The Queen's Rival by Anne O'Brien



Prologue




A Domestic Interlude in the Most Loyal House of York

Cecily, Duchess of York, to my youngest son Diccon, on the occasion of his seventh birthday celebrated here at Ludlow, on the second day of October in the year 1459

Today, my son, we mark the day of your birth.

You will have unwrapped your gifts by now, among them a fine dagger from your father with a damascened blade. He persuades me that you are old enough to own such a weapon. It belonged to him when he was a boy. He has the scars to prove it. Ask him to show you them when he has a moment of leisure. It is not a bauble and you should treat it with respect. I will confiscate it if you use it unwisely.

From me you will have discovered the book of stories of Greek heroes which you are now able to read. They all use their swords and daggers with care.

Enjoy the special day, with all the family here together, although you will be disappointed that the promised tournament will not happen. Your father has much on his mind with so many of our soldiers billeted in the castle and in the town, but your brothers have something planned so that the day does not go unmarked. The cook will make your favourite Payn Ragoun to be served at the end of dinner; it is the day of your birth so I will accept a little indulgence.

Remember to thank the Blessed Virgin Mary for your life and health.

Remember your duty to God and to the King, whatever happens in the coming days.

Remember your duty to your family of York.

Do not forget to attend Mass.

I have also given you an illuminated Book of Hours that belonged to me when I was a young girl. I know that you will be tempted to write in your own birth-date in the page of October. Do not do so. It is a masterpiece of clerkish work and will not benefit from your scrawl in the margins.

From your loving mother,

Cecily, Duchess of York


To my Lady Mother, Duchess Cecily, on the evening of this second day of October 1459

My tutor says that I must give you gracious thanks for the gifts, and prove that I can write well.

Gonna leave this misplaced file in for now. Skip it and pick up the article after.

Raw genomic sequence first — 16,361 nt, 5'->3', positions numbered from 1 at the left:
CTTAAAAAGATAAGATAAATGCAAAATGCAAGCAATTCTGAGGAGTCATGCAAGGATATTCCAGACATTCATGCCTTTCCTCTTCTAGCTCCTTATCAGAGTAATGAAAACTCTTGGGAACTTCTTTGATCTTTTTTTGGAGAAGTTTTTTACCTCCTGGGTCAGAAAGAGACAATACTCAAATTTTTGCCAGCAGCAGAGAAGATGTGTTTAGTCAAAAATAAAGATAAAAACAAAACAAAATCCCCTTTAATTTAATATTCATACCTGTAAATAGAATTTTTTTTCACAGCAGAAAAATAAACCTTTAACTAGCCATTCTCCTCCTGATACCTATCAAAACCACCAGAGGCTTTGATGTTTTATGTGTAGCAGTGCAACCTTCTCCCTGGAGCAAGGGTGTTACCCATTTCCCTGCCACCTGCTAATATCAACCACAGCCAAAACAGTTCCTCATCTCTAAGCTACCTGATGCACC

My father showed me the scar where his first dagger hacked into his wrist when he was skinning a rabbit. I promise I will not do that. My father said that he was too busy to show me the rest. I have not written in my Book of Hours. But one day I will. One day I think it will be important to me to mark the day of my birth. I promise I will write it neatly.

I have started to read the book of Greek heroes. I have decided I would wish to be like Achilles, to live bravely and to die well, even if I am not very old when I meet my doom.

I enjoyed the Payn Ragoun, although George ate more than I did. He says it is his right because he is three years older than I am.

I hope it makes his teeth drop out.

I have also had to hide my new dagger from him.

From your dutiful son,

Diccon


Cecily, Duchess of York, to her son George

I wish to see you in my chamber immediately after Mass.

It has come to my notice that you have not yet learned the lessons of either generosity or humility, or family affection. Gluttony, I must warn you, is also a sin.

Do not put me to the trouble of coming to find you in the stables. You will not enjoy the consequences.

Because I know that you will take heed and learn from your mistakes, I remain your loving mother.

Cecily, Duchess of York


Cecily, Duchess of York, for the immediate attention of the Duke of York

Richard,

I warned you that Diccon was too young for such a gift. George is suffering from a severe attack of envy so that Diccon has already had to fight to keep possession of his dagger. They have both been blooded and show signs of battle, but our younger son has emerged victorious. He might lack the physical bulk of George but his spirit is strong.

I advise you to make no mention of their colourful afflictions when you next see them. Do not praise them for any false courage. I have dealt with the matter.

I think this will find you before I do, when you at last return to the castle.

I know that you have much on your mind and that you will say, rightly, that it is my role to supervise the education of our sons, but sometimes a word of paternal admonishing would not go amiss.

In exasperation,

Your loving wife,

Cis





Chapter One




The Death of Loyalty

Duchess Cecily teaches a lesson in Ludlow Castle, October 1459

We were in occupation of one of the corner chambers in the old gatehouse keep at Ludlow Castle because it was a good vantage point from which to detect approaching marauders. Despite the lack of light and the all-pervasive reek of damp, I lit candles then unrolled the precious scroll with a flourish. It was a line of succession, drawn as a tree with thorny branches, all the way from the first man and woman on earth, Adam and Eve, enclosed in leaves and flowers in the Garden of Eden, to King Henry the Sixth, our present crowned and anointed King of England.